What teriyaki sauce actually is is, a sweetened, thickened version of soy sauce, soy sauce being the actual base for true teriyaki sauce. Sara Weaver has a wonderful version on her blog, and there's a lot of other homemade and "restaurant-style" variants. Here's one that's pretty simple and keeps well:
1/4 cup soy sauce
1 cup water
1/2 tsp ground ginger
1/4 tsp garlic powder
5 Tblsp packed brown sugar
1 to 2 Tblsp honey
2 Tblsp cornstarch or tapioca flour
1/4 cup very cold water
Mix everything but the cornstarch and the cold water in a medium sauce pan; heat on low, stirring with a whisk. In a separate cup or bowl, mix the cornstarch and the very cold water until fully dissolved; drizzle into the saucepan while stirring until completely mixed in.
Then you just heat until your sauce is as thick as you want it; you can add a bit more water at need (if it gets too thick). Bottle and store in the fridge; lasts to a tedium if chilled.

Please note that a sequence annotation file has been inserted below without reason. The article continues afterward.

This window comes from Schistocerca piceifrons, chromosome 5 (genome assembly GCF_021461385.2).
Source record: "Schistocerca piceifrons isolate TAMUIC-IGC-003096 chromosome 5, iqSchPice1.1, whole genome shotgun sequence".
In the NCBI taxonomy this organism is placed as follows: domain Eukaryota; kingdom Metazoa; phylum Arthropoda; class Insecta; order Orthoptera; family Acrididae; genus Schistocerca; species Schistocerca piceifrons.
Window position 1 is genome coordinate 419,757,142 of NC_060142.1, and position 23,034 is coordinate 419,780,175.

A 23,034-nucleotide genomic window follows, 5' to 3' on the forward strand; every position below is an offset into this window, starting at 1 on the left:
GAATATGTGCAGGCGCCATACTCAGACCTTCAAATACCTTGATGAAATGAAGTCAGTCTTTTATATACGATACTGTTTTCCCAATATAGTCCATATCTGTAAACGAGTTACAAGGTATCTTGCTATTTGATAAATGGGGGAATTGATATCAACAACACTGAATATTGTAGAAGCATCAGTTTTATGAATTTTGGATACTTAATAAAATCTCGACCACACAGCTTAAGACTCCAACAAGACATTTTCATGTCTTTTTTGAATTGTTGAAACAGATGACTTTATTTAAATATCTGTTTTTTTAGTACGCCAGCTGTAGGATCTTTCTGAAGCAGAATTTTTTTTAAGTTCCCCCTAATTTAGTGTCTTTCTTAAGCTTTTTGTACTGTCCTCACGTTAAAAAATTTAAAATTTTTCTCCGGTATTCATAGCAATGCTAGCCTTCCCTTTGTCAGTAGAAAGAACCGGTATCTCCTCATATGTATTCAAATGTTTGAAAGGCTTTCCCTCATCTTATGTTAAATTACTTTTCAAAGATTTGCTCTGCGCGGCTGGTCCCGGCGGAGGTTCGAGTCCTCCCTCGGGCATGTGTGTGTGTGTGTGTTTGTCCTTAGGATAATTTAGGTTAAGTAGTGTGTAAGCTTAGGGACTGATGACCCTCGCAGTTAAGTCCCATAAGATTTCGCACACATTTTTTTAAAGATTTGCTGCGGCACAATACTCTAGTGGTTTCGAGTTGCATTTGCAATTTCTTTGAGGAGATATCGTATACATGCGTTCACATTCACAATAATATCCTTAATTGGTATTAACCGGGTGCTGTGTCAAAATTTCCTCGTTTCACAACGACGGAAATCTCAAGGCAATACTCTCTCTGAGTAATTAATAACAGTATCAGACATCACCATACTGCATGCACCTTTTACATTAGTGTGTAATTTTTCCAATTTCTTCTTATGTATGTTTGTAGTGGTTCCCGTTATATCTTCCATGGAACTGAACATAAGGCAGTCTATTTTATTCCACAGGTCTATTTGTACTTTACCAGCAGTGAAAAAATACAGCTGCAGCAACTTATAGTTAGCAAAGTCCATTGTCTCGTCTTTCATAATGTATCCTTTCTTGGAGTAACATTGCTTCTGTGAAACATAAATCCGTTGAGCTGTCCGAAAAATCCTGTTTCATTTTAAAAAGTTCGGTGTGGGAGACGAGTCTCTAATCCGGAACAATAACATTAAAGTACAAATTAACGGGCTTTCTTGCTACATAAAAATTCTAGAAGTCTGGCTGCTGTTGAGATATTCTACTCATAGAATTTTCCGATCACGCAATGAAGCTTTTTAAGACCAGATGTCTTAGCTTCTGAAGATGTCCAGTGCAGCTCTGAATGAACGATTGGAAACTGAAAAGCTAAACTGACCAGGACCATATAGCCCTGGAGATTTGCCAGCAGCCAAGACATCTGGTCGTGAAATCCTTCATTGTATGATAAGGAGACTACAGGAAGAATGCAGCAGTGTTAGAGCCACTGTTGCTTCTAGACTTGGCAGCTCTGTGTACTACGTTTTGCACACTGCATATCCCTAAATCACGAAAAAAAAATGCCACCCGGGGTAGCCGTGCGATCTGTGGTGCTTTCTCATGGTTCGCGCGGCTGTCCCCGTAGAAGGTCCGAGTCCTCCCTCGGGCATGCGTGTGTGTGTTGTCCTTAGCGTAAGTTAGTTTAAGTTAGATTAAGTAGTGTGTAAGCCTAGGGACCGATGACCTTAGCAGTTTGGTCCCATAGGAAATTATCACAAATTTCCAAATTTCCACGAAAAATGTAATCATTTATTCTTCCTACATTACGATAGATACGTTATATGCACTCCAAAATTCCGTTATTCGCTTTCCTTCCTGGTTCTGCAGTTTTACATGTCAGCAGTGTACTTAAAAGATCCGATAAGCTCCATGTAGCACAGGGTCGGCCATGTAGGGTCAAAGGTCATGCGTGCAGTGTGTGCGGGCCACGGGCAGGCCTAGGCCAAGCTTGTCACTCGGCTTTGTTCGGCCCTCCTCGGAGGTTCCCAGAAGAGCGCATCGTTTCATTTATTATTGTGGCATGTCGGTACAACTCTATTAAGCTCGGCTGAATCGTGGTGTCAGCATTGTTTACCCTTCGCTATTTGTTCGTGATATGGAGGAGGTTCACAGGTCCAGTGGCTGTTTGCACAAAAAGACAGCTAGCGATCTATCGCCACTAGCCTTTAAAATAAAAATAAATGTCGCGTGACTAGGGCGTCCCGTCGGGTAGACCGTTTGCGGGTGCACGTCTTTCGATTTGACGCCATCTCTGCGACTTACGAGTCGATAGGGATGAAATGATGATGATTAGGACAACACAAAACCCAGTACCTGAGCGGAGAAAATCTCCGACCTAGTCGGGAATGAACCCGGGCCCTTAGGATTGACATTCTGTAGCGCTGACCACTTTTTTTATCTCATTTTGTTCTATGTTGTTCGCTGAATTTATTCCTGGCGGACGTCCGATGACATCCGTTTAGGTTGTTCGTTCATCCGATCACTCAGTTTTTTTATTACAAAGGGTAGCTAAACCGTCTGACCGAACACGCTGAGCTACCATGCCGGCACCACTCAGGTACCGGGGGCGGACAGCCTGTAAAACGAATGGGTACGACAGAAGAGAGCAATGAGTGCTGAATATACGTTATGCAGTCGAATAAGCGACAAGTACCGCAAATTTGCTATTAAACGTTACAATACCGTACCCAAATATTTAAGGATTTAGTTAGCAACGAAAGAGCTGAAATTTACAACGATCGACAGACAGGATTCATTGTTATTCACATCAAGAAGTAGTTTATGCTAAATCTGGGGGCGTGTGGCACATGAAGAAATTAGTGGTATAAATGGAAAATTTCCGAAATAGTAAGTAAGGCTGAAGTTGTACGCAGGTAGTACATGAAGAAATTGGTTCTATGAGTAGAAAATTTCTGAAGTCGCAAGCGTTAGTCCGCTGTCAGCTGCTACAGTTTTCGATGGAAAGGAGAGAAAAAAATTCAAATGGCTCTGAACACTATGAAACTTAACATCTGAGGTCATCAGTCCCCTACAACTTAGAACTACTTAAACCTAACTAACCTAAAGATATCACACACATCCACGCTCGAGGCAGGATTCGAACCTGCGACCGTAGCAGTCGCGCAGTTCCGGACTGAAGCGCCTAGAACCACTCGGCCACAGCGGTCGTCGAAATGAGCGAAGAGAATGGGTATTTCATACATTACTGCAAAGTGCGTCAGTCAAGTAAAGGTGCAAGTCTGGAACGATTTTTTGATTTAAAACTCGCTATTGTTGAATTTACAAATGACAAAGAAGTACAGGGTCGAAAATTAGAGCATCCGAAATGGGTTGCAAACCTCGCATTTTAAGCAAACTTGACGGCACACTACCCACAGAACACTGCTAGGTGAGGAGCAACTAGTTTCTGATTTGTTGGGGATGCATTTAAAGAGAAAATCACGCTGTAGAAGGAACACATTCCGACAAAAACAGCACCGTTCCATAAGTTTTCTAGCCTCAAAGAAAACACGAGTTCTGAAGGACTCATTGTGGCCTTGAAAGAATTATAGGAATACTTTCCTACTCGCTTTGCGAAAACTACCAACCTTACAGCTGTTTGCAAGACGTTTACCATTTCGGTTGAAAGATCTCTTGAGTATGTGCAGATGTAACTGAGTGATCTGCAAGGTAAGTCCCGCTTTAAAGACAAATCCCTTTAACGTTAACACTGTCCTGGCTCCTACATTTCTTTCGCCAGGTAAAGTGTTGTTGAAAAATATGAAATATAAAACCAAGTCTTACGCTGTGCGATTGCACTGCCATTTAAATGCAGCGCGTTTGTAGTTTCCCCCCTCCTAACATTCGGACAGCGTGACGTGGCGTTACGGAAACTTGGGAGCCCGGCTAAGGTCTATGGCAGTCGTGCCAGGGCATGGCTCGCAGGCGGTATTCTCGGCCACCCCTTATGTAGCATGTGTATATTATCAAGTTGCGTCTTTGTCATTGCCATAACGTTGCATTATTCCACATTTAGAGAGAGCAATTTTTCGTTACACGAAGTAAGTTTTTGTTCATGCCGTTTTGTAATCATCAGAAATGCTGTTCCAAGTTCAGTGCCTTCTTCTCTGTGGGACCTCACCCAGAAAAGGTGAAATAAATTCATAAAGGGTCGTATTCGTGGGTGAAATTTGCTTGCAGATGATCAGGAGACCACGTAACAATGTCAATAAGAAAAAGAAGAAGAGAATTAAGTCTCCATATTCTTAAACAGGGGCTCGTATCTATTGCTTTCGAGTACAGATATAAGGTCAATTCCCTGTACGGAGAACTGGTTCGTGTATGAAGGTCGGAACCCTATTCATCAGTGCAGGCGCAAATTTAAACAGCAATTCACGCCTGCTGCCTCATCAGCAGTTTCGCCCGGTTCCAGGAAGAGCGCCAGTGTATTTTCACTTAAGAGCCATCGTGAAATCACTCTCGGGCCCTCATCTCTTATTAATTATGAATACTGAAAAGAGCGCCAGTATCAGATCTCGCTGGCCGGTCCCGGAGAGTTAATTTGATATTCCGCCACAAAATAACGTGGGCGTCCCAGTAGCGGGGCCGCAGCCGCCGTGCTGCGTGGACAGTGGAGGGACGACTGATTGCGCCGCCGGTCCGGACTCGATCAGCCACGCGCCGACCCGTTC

And feel free to change it up however you wish. After all, the point is the thickness as a glaze and a certain sweetness of flavor, not any particular ingredient list beyond soy sauce and some sweetener (be that honey, brown sugar, molasses, rice syrup, or Splenda for all I know). People have added dry mustard powder, sliced green onions, sesame oil, whole chunks of ginger, onion or pineapple...be creative. Experiment. Write down what you like and do that from now on.
Came across two entries on the launch of the Linden Homes project, one by Dusan Writer and one by Trisha Gelber. Of the two, I vastly prefer Dusan's, because Trisha's is far too chirpy for me. B'sides which, Dusan gets into the hard code of the rules for these little themed home offerings:
* Linden Home is for residential use only.
Makes sense; they're giving you that 512 block to live in, not to create a store.
* Business use of any kind is prohibited, including parcel rental, rental boxes, classified ads or other forms of advertising, and event listings.